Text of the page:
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Why is it so important to rationalize radicals in the denominator?

  1. Jan 31, 2009 #1
    Even in my second semester of calc I have yet to see a situation where the extra step made any sense why is it important to write [tex]\frac{3\sqrt{13}}{13}[/tex] instead of leaving [tex]\frac{3}{\sqrt{13}}[/tex]. Its not a big deal but even my profs say its not that important so it has peaked my curiosity.
  2. jcsd
  3. Jan 31, 2009 #2
    For me I don't see it as that important, except perhaps it allows you to see the approximate value easier in *some* cases. For example, we know that sqrt(2) is about 1.4142. So the reciprocal 1/sqrt(2) will be 1/1.4142, not that easy to see what the value is compared to sqrt(2)/2 which is about 1.4142/2 = 0.7071.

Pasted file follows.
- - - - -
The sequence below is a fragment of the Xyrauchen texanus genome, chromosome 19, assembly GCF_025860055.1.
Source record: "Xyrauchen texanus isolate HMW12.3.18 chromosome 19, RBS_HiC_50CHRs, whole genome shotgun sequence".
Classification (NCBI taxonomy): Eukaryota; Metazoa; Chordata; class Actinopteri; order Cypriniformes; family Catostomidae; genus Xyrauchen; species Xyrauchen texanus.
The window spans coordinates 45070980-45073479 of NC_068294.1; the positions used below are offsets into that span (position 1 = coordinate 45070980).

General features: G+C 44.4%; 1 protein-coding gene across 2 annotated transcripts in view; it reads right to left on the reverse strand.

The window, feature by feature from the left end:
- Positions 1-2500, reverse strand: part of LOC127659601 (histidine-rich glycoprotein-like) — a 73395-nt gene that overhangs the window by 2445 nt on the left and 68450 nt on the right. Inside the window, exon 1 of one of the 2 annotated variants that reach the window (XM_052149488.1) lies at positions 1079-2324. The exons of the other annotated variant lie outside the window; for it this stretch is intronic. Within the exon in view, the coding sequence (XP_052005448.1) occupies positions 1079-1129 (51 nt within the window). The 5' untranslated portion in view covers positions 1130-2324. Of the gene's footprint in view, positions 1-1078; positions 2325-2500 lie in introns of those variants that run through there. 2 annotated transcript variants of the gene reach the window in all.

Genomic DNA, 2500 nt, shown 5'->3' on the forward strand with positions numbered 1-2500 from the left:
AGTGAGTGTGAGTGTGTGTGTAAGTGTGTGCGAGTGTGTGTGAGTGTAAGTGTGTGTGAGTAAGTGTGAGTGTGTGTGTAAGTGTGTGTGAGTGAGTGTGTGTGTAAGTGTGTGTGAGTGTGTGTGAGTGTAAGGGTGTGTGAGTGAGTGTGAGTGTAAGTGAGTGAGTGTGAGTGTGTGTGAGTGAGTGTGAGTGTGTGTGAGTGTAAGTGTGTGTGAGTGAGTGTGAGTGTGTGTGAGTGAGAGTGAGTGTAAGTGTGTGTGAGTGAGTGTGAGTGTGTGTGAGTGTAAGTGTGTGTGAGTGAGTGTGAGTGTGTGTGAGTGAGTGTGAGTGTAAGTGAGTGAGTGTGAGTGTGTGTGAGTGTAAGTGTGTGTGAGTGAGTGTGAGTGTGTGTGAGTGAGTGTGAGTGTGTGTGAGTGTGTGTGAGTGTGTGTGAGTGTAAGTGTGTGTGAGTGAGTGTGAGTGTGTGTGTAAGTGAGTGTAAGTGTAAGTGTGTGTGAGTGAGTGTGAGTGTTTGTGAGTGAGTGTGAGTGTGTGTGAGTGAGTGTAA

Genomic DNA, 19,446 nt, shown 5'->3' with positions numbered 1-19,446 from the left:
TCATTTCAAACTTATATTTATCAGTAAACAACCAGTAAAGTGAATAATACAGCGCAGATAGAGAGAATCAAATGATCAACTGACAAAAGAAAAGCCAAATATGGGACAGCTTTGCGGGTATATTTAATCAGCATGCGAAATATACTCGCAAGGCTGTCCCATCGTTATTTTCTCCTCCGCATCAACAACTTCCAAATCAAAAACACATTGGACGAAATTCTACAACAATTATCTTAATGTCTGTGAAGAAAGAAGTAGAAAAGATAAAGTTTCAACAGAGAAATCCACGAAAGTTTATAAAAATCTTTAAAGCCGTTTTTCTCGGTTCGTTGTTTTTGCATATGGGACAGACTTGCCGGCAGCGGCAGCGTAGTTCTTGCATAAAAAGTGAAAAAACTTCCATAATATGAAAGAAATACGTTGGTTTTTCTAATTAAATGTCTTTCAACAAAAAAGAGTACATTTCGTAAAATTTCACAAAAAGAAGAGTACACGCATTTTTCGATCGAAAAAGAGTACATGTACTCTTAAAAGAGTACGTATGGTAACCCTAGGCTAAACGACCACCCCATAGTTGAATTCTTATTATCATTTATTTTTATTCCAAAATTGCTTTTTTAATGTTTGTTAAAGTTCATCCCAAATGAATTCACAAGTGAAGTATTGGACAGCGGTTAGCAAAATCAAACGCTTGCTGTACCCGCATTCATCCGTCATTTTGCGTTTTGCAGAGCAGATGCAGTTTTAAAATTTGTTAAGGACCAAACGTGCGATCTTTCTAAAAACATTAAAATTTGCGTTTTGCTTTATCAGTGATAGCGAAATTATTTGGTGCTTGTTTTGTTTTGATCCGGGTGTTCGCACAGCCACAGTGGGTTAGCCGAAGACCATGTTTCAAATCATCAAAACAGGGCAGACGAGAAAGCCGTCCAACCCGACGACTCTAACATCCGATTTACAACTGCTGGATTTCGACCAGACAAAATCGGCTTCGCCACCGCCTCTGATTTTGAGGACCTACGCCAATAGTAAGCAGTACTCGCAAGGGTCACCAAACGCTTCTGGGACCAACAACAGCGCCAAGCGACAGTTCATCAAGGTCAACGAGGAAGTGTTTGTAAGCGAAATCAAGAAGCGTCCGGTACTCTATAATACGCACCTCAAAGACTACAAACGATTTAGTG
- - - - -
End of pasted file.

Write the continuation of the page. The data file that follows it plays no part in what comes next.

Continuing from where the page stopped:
We have a discussion at https://www.physicsforums.com/showthread.php?t=130776
  4. Jan 31, 2009 #3


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    Having a standard form makes it easier to see when two numbers are equal. It's not terribly important what that form is. Standardizing it so that all radicals appear in the denominator would work, too. But without this you'd have sqrt(2)/2 and 1/sqrt(2) which are equal as real numbers but unequal as strings.

    The *process* of rationalizing the denominator is important regardless of form, though. It's required for sensible multiplication of radicals (and even for addition in complex arithmetic).
  5. Jan 31, 2009 #4
    It was a good exercise though, back in algebra.
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